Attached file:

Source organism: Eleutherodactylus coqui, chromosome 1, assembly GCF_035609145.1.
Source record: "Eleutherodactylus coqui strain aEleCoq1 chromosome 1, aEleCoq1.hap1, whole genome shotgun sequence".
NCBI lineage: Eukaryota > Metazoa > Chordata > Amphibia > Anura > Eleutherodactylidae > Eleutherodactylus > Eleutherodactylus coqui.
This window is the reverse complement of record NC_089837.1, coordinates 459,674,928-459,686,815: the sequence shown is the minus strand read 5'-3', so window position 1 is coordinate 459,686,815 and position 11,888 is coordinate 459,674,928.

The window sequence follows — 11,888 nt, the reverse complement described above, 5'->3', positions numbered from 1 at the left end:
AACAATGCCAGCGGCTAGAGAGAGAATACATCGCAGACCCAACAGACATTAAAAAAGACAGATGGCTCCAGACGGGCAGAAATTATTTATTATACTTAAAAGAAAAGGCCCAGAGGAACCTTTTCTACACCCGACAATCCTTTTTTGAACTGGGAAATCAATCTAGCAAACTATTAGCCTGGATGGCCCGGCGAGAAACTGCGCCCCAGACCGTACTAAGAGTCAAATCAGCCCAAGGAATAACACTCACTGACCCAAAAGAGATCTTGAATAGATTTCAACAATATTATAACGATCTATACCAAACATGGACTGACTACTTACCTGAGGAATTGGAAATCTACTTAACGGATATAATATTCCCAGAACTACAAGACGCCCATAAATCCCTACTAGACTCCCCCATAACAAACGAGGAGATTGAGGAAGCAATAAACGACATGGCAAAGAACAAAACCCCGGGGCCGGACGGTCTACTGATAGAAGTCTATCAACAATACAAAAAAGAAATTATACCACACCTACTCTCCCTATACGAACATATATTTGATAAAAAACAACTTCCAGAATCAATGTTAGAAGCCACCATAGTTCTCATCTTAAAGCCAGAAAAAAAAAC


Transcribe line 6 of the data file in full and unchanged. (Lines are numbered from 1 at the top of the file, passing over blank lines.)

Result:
AACAATGCCAGCGGCTAGAGAGAGAATACATCGCAGACCCAACAGACATTAAAAAAGACAGATGGCTCCAGACGGGCAGAAATTATTTATTATACTTAAAAGAAAAGGCCCAGAGGAACCTTTTCTACACCCGACAATCCTTTTTTGAACTGGGAAATCAATCTAGCAAACTATTAGCCTGGATGGCCCGGCGAGAAACTGCGCCCCAGACCGTACTAAGAGTCAAATCAGCCCAAGGAATAACACTCACTGACCCAAAAGAGATCTTGAATAGATTTCAACAATATTATAACGATCTATACCAAACATGGACTGACTACTTACCTGAGGAATTGGAAATCTACTTAACGGATATAATATTCCCAGAACTACAAGACGCCCATAAATCCCTACTAGACTCCCCCATAACAAACGAGGAGATTGAGGAAGCAATAAACGACATGGCAAAGAACAAAACCCCGGGGCCGGACGGTCTACTGATAGAAGTCTATCAACAATACAAAAAAGAAATTATACCACACCTACTCTCCCTATACGAACATATATTTGATAAAAAACAACTTCCAGAATCAATGTTAGAAGCCACCATAGTTCTCATCTTAAAGCCAGAAAAAAAAAC